Is the Covenantal Theology of Scott Hahn et al,specifically regarding his understanding of the Last Supper and Calvary, compatible with the Satisfaction view of St. Thomas Aquinas? Or are these simply two legitimate takes on the atonement? (As I understand it, the Church hasn’t dogmatically set down one theory against another)
Can you describe why you think that Hahn and Aquinas differ?
Hahn (in The Lamb’s Supper: the Mass as Heaven on Earth) presents the most highly developed (and absolutely brilliant) analysis of the Eucharist that have ever read.
While Hahn introduces ideas that are not included in the teaching of Aquinas, I am unaware of any of Hahn’s ideas that are contrary to Aquinas.
Could you please be a little more specific?
Sure thing! Basically, I’m curious as to how well these two authors’ answers to the big atonement questions (i.e. Why did Christ have to die for us? What did His suffering and death actually “do” for us?) fit together. Do they conincide with each other? Or is it a matter of two authors with different view points on a matter not explicity set down by Church dogma? (i.e. the precise nature of the atonment)
From what I’ve gathered, Hahn describes salvation and atonement in terms of covenant. Throughout mankind’s history, God established a progressive series of covenants: Adam & Eve - Marriage, Noah - Deliverance From The Flood, Abraham - Covenant of Blessing, Moses - The Law, David - Kingdom, Christ & The Church - Salvation. Each one is marked by different signs: nuptial consumation, rainbow, circumcision, law, (can’t remember David’s), and the Eucharist. The last covenant wasn’t instituted by Christ as a means of drawing mankind into God’s family. It was instituted by the events of the Passion (began in the upper room at the Last Supper and finished at the cross with the Fourth Cup of the Passover meal). So to put it all together, I believe Hahn would say that Christ died in order to draw mankind into a covenantal relationship with God, and this covenant is what the Passion and Death of Christ was all about.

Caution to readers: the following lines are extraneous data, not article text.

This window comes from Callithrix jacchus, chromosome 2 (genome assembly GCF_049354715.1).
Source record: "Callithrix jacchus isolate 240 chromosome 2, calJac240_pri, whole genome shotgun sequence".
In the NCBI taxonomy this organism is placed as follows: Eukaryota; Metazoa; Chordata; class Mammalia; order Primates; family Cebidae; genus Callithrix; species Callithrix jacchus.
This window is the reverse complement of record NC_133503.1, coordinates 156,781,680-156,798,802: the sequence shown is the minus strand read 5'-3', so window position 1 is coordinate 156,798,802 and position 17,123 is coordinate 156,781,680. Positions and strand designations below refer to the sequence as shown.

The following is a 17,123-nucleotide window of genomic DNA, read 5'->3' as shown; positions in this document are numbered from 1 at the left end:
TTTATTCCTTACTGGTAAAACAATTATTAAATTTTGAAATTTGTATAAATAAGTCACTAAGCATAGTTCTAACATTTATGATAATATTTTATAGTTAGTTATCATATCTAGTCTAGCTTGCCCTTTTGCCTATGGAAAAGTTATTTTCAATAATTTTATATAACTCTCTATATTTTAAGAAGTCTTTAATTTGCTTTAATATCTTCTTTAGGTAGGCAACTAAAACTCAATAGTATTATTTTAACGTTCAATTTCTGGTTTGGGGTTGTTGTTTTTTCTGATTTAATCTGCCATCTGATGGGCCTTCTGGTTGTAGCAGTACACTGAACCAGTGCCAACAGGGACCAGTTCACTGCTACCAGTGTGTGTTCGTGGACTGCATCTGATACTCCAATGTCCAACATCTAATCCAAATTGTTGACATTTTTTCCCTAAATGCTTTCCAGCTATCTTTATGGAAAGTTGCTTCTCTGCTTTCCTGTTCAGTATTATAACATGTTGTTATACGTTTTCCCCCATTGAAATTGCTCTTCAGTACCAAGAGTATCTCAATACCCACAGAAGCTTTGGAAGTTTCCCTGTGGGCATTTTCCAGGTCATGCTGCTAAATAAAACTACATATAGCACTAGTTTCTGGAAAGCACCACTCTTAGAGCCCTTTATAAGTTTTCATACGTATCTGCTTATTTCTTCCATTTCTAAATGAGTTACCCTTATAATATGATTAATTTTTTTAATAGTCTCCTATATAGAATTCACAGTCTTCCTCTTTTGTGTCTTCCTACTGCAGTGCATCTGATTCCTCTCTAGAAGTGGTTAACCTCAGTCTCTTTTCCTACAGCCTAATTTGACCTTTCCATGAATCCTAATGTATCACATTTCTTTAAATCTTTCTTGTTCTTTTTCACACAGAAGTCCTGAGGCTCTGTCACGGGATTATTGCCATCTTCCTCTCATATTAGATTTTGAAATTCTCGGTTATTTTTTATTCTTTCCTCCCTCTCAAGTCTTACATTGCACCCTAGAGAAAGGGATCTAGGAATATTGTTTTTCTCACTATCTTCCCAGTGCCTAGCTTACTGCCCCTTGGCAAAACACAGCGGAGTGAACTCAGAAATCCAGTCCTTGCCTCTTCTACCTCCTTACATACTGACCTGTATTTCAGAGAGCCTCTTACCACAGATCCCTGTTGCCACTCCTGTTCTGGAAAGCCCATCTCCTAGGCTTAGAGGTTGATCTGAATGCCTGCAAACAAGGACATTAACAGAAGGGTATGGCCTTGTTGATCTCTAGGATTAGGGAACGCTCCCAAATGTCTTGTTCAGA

On the other hand, I believe St. Thomas Aquinas’ view is what is call the Satisfaction Theory of Atonement. In the beginning, Adam and Eve were created to live in communion with God and with each other, and they were given the graces of Original Justice/Holiness to accomplish this life. Through disobedience, they ruptured this relationship and lost Original Justice/Holiness, not just for themselves, but for all mankind. To remedy this, God sent Christ into the world. Since Adam lost holiness for mankind by disobedience, Christ regained it through obedience. He offered up tot the Father a sacrifice of perfect obedience, love, and fidelity by obeying and loving Him to the point of death, even death on the cross. This act of sacrificial love and obedience was satisfaction for God. Because Christ was truly human, He could act on behalf of all mankind (like Adam) and because he was truly divine, His actions provided infinite merit. In turn, the graces of His sacrifice are recieved through the sacraments, first through Baptism which infuses the grace lost by Adam, and then subsequently through the other sacraments until the believer achieves perfect holiness in Heaven.
Anyways, this is how I’ve read these two. I’ll confess I need to do some reading on both of them, but this is what I’ve gathered so far. I’m just curious if these two ideas mesh, or if they are two interpretations of a non-dogmatic matter. That being said, if there is something I’ve missed or got wrong here, by all means let me know
I think they mesh well, perhaps Dr Hahn uses more layman’s term to get into the deeper meaning of justification, especially how it relates to the Protestant version of justification.
I don’t see why both ideas cannot mutually coexist. Obviously, Aquinas was correct that the Sacrifice of Jesus leads to our salvation. But I don’t see why this Sacrifice cannot also be the foundation of a covenant, or why other intervening covenants could not lead to this.
You seem to be framing Aquinas’ teaching thus: We screwed up in the Garden. God ignored us for a long time, and then sent Jesus. I don’t think Aquinas would agree with this characterization.
Neither Hahn nor Aquinas are, in themselves, sources of doctrine. But, as a respected theologian, Hahn commands a certain degree of respect (ie, if you disagree with Hahn, you are probably wrong). Aquinas, as a Doctor of the Church (make that, THE Doctor of the Church), commands a greater measure of respect. But neither can promulgate doctrine.
Scott Hahn is a follower of covenantal theology (which stems from Calvinism), and which is pretty well explained here:
With its Catholic variation here: